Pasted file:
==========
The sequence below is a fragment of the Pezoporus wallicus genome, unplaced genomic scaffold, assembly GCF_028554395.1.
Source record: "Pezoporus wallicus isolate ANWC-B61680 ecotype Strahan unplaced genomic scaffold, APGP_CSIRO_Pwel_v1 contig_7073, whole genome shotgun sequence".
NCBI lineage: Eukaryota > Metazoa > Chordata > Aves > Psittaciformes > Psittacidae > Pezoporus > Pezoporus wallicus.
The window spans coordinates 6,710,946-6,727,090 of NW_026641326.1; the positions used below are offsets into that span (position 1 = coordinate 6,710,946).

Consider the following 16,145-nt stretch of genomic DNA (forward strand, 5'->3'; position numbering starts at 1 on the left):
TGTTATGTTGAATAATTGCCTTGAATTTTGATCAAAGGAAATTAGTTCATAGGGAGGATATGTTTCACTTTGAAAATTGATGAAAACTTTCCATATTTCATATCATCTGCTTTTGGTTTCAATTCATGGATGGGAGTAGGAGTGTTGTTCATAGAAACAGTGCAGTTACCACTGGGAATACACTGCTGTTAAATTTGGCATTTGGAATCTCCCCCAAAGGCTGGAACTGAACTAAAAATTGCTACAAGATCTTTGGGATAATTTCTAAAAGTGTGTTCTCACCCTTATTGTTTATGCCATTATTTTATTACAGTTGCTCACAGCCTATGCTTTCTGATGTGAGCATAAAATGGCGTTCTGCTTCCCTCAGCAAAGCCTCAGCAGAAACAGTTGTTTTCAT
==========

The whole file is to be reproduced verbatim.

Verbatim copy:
The sequence below is a fragment of the Pezoporus wallicus genome, unplaced genomic scaffold, assembly GCF_028554395.1.
Source record: "Pezoporus wallicus isolate ANWC-B61680 ecotype Strahan unplaced genomic scaffold, APGP_CSIRO_Pwel_v1 contig_7073, whole genome shotgun sequence".
NCBI lineage: Eukaryota > Metazoa > Chordata > Aves > Psittaciformes > Psittacidae > Pezoporus > Pezoporus wallicus.
The window spans coordinates 6,710,946-6,727,090 of NW_026641326.1; the positions used below are offsets into that span (position 1 = coordinate 6,710,946).

Consider the following 16,145-nt stretch of genomic DNA (forward strand, 5'->3'; position numbering starts at 1 on the left):
TGTTATGTTGAATAATTGCCTTGAATTTTGATCAAAGGAAATTAGTTCATAGGGAGGATATGTTTCACTTTGAAAATTGATGAAAACTTTCCATATTTCATATCATCTGCTTTTGGTTTCAATTCATGGATGGGAGTAGGAGTGTTGTTCATAGAAACAGTGCAGTTACCACTGGGAATACACTGCTGTTAAATTTGGCATTTGGAATCTCCCCCAAAGGCTGGAACTGAACTAAAAATTGCTACAAGATCTTTGGGATAATTTCTAAAAGTGTGTTCTCACCCTTATTGTTTATGCCATTATTTTATTACAGTTGCTCACAGCCTATGCTTTCTGATGTGAGCATAAAATGGCGTTCTGCTTCCCTCAGCAAAGCCTCAGCAGAAACAGTTGTTTTCAT